For the control and treatment of CE, chemotherapeutics are applied as bath, intraperitoneal injection or with food. Oxytetracycline at the rate of 7.0–8.0 g/100 kg of fish/day for 8–10 days, oxytetracycline or chloramphenicol or furazolidone in baths (80–200 g/m3) or oxytetracycline or chloramphenicol as intraperitoneal injections at the rate of 10–30 mg/kg have been found to be very effective.

(iv) Bacterial gill disease

Bacterial gill disease

Etiological Agent

Myxobacterial complex

Clinical signs

Gills affected causing hyperplasia


Short baths for 5–10 minutes in 3% common salt solution has been found to be more effective than treatment with antibiotics. Two subsequent treatments after an interval of one week completely cures the disease.

Fungal Diseases  

Saprolegia infection

Saproleqnia sp., Branchiomyces sp. and Achlya sp. are usually implicated in fungal infections, but they are considered to be secondary invaders following physical or physiological injury brought about by rough handling or attack by primary pathogens. Branchiomyces sp. is another filamentous fungus, which obstructs the blood vessels in the gill filaments causing discolouration and finally dropping off altogether leaving the cartilaginous support exposed. Malachite green (zinc free grade), formalin, potassium permanganate, copper sulphate, salt, etc., are the common therapeutics for effective use. Malachite green at the rate of 0.1 ppm for pond treatment, 1% solution as a swab and 65-ppm concentration as short bath/dip for 30 seconds are used. Copper sulphate may be used for pond treatment at the rate of 0.5 to 1.0 ppm depending on total alkalinity.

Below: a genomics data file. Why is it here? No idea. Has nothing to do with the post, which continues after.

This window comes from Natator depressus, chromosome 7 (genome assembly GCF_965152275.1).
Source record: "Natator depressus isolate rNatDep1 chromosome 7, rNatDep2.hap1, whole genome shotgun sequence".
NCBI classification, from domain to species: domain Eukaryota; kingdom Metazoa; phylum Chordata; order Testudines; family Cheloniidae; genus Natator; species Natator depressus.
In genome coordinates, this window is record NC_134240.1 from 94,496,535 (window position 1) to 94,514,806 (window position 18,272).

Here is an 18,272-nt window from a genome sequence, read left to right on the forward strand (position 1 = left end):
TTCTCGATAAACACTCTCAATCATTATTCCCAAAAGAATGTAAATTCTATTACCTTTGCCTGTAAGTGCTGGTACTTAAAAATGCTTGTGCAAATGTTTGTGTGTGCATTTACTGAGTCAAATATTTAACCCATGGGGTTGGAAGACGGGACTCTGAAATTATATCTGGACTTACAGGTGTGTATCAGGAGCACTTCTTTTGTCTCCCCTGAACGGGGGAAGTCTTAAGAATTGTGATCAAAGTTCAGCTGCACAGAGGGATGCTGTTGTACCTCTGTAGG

Environmental and Nutritional Diseases

Diseases known to be occurring due to nutritional deficiencies and environmental disorders are of little importance. Proper monitoring and management of pond ecosystem and provision of adequate quality of supplementary feed will avoid occurrence of such diseases which sometimes appear in ill-managed ponds. Liver lipoid disease (LLD) in catla and gas bubble disease in early fry of rohu are worth mentioning.

Therapy of fish diseases

Therapy can be applied in two ways: external treatments or treatment via diet.

External treatments

There are two methods of application of external treatments.

Immersion in chemical solution

The most common method of administering therapeutic agents to fish is immersion in water soluble compounds. These are baths in lower concentration of chemicals ranging from short to prolonged periods and dips where the fish are dipped into a chemical solution of high concentration for a very short period ranging from a few seconds to 5 minutes.


Swabbing is application of drugs in high concentration when dealing with individual fish with localized external infections. For better convenience it is desirable to immobilize the big-sized fish prior to swab application.

Treatment via diet

This method is usually applied for treating the systemic bacterial diseases or gut parasites by incorporation of the drug into the feed. Loss of appetite is one of the first signs of a disease and hence in such cases the use of drugs in proper doses through supplementary feeding becomes difficult. Leeching of drug is another problem. If some of the water-soluble drugs are properly mixed with vegetable oil prior to its final mixing with the feed, such losses may be minimised. Generally, feeding medicated feed is considered to be a prophylactic rather than a therapeutic measure.